“After the lockdown, we had no income and no food. My mother was planning to resume providing sexual favours to men. I couldn’t stop crying” said Shyamala*.
Seventeen-year-old Shyamala* belongs to the Devadasi community, a marginalised section of society who take up sex work as their livelihood as part of an age-old tradition.
Generations of women in the same family perform sexual favours to men, and this becomes their role in society.
Terre des Hommes Netherlands’ project, Children Empowerment for Getting Out of the Devadasi System (GOOD) works in 5 districts in North Karnataka, where the system is most prevalent. It focuses on protecting children of Devadasis from social and sexual exploitation as well as eradicating the Devadasi system in the region.
Project GOOD reached out to Shyamala and her family after which she was enrolled in a training programme on tailoring. Upon the completion of her course, she began stitching for a living and was able to support her family.
Sadly, when COVID-19 struck, the family lost its livelihood.
Shyamala’s mother was helpless. She thought getting back to sex work was the only way her family could be saved. With each passing day, Shyamala began slipping into depression. The family plunged into darkness.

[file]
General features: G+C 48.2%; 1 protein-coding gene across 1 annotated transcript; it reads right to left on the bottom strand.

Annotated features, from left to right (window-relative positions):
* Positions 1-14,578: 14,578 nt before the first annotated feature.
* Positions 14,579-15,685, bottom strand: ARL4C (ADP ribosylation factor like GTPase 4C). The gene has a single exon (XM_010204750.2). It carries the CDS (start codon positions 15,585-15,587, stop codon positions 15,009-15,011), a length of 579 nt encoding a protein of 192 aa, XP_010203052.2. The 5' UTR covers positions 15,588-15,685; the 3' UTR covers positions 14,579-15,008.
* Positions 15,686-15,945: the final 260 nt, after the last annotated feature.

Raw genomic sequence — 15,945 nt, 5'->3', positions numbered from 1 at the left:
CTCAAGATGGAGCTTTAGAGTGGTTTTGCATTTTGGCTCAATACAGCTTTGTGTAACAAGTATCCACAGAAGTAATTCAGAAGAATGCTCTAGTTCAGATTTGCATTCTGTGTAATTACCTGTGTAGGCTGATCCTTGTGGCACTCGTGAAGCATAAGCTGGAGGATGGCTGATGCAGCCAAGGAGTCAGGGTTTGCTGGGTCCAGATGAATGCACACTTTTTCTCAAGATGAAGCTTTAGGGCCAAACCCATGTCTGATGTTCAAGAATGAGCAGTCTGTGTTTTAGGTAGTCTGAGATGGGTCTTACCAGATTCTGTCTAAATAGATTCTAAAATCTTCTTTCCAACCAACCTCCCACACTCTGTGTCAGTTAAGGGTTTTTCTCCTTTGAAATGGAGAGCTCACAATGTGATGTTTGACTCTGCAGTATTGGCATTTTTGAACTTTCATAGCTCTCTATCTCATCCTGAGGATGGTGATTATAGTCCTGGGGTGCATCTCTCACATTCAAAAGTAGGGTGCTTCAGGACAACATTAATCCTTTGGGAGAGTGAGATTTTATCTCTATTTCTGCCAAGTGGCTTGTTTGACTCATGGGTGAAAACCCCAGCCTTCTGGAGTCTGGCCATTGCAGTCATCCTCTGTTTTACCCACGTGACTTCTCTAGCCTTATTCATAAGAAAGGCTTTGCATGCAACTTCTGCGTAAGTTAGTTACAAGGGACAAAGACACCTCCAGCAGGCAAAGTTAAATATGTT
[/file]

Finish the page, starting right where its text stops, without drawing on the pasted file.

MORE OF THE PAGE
That’s when project GOOD intervened again.
Understanding the increased vulnerability of the target population, the project began home visits to understand each one’s situation. Shyamala’s problems were identified.
The project had a relief distribution plan to target families where food essentials and hygiene kits needed to be distributed. As part of this, they required a supply of face masks. Keeping this in mind, the project gave the family an order to stitch 400 face masks for COVID-19 prevention. The project approached the Block Panchayat (local government officials) for its support in procurement of materials during the pandemic.
Once Shyamala got access to the materials, she began stitching again. The project provided the family 12 rupees per mask. Shyamala heaved a sigh of relief.
“ I’m now out of fear. My mother and I have decided to help out other Devadasi families as well, so we involved them in the mask stitching process too. I’m so thankful for this timely support.”, says Shyamala.
Truly, hope can be found in the darkest of times.
Along with Shyamala’s family, the project has provided emergency relief in terms of food essentials and hygiene kits to target families.